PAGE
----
Rally promotes safer bike lanes, other solutions that protect riders across city lines and statewide

20 Sep

By Tom Meek Tuesday, September 20, 2022

Lily Linke speaks Saturday at a Safe Streets rally she co-organized in Somerville’s Davis Square. (Photo: Tom Meek)

More aggressive pushes for bike lanes and other safety measures were promoted at a weekend rally in Somerville inspired by the August death of Stephen Conley, 72, in a “dooring” incident with a car.

The Saturday rally for Safe Streets at Seven Hills Park in Davis Square drew speakers that included state Reps. Mike Connolly and Erika Uyterhoeven, Somerville city councilor Willie Burnley Jr., former Cambridge vice mayor Jan Devereux, Cambridge city councilor Burhan Azeem and several residents.

Burnley, a first-term member and “proud member of the carless,” announced that he was calling for a safe streets ordinance similar to Cambridge’s Cycling Safety Ordinance, which requires miles of protected bike lanes to be installed on an aggressive timeline. The frequent need to remove parking to make room has created a divide with some residents and businesses; many speakers acknowledged the controversy but said it steeled their resolve.

“We know there’s a backlash,” Connolly said. “Unfortunately there are lawsuits and a degree of Nimby-ism. Certainly everyone’s entitled to their opinion. But I can tell you, as an elected official, we’re not going backward. We’re going to achieve Vision Zero.” The term refers to street engineered to be safe enough to cause zero deaths.

A crowd gathers to listen to speakers at Saturday’s rally in Davis Square. (Photo: Tom Meek)

Azeem spoke more directly to challenges in Cambridge. “It’s hard when you’re sitting across the table from a small-business owner who says, ‘You know, if you take away my parking, it will shut down my business,’ but this [bike law] is literally life or death,” Azeem said.

Uyterhoeven shared her own story of long recovery after being hit by a cab in Boston while bicycling, and she encouraged activists to keep pushing until bike lanes were statewide – raising the issue of complications across city lines. Somerville’s portion of Webster Avenue has a protected bike lane, for example, but it ends at the back of a parked car at the Cambridge line to morph into what cyclists and transportation experts call a “door zone” bike lane of just a painted line next to parked cars. “Municipal structures don’t make those cross-city collaborations very easy. But they’re still critical to do,” Devereux said, cited Webster’s disjointed solution.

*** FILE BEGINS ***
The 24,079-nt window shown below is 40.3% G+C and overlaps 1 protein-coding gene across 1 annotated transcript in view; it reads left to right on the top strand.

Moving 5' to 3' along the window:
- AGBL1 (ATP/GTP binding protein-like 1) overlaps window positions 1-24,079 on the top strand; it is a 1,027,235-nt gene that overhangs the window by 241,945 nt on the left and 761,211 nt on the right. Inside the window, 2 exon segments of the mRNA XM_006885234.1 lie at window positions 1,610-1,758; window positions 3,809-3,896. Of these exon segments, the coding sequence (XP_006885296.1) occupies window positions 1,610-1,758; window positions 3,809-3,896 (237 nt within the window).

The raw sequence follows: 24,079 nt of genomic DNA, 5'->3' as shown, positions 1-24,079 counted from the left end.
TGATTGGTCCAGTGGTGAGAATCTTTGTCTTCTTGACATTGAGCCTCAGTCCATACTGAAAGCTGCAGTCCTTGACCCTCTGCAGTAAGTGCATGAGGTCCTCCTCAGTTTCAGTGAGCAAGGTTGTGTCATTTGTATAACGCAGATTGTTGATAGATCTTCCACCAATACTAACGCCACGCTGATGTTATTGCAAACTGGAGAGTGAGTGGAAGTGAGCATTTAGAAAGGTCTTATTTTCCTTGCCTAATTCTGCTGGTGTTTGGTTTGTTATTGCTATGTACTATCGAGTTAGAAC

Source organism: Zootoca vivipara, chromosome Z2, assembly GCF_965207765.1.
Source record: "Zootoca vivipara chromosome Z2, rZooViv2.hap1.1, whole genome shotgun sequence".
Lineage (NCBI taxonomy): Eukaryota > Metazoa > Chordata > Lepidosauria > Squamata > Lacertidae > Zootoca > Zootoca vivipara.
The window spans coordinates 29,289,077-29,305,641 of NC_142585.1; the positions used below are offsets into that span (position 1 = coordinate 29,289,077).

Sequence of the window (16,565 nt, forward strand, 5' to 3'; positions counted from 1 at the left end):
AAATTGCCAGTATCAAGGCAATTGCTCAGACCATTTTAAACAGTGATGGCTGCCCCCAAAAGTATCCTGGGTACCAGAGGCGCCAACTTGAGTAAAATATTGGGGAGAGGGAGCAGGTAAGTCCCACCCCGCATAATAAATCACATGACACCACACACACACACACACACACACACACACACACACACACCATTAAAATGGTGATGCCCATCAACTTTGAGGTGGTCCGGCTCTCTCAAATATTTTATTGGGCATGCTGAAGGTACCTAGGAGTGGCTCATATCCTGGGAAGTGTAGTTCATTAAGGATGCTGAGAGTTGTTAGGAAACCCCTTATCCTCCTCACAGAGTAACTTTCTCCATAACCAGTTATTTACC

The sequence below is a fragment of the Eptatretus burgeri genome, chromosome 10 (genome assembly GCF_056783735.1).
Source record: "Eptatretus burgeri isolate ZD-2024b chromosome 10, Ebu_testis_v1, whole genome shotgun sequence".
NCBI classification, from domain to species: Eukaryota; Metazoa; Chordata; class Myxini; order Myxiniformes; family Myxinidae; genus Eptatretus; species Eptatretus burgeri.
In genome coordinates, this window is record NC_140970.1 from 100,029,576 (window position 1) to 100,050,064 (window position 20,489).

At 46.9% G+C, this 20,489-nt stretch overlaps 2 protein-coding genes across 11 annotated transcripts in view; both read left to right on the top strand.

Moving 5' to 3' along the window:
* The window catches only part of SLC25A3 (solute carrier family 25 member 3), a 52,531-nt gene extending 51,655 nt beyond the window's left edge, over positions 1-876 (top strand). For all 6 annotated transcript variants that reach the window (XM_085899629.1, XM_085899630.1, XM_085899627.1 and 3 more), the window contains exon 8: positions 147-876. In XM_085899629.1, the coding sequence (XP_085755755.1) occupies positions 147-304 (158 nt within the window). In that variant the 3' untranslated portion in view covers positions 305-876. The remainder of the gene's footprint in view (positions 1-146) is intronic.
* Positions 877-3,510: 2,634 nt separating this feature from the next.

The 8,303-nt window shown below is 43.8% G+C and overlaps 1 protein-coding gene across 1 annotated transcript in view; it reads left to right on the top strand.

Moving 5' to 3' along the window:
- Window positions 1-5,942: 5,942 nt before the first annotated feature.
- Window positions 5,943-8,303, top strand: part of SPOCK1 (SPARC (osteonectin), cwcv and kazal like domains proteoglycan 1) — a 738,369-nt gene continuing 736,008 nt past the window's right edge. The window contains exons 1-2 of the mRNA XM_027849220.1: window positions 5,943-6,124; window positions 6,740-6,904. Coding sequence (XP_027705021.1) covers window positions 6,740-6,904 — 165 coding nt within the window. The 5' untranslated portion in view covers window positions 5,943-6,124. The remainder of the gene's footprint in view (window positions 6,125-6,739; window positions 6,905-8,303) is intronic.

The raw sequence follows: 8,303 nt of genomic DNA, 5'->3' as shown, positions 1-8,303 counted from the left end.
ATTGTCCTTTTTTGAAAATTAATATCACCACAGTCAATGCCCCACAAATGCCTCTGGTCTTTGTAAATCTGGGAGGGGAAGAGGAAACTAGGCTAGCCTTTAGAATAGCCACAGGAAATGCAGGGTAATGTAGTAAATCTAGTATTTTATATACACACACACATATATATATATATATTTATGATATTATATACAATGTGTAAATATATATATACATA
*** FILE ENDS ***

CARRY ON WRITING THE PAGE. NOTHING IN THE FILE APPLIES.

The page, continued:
Another idea Burnley said he was working on with Somerville Mayor Katjana Ballantyne was the prospect of using 311 tickets as a means of ticketing cars parked illegally in bike lanes. Like when failing to pay a toll, a ticket for the infraction would be mailed to the violator. A petition to decriminalize jaywalking circulated before speakers took the stage.

Among the residents speaking were Nadav Tanners, widower of doctor and social activist Leah Zallman. who was walking in Davis square when she was killed by a pickup truck in November 2020; and Cambridge Bicycle Group member Janie Katz-Christy, who talked about the perils and challenges of cycling with children.

The event was organized and hosted by husband and wife Seth Hurwitz and Lily Linke and drew around 100 people, including several cargo bikes laden with children.

Linke and Burnley wore bright red jumpsuits. The outfits were “not coordinated,” Linke said, “but the idea was the same: ‘Stop’ traffic violence.”

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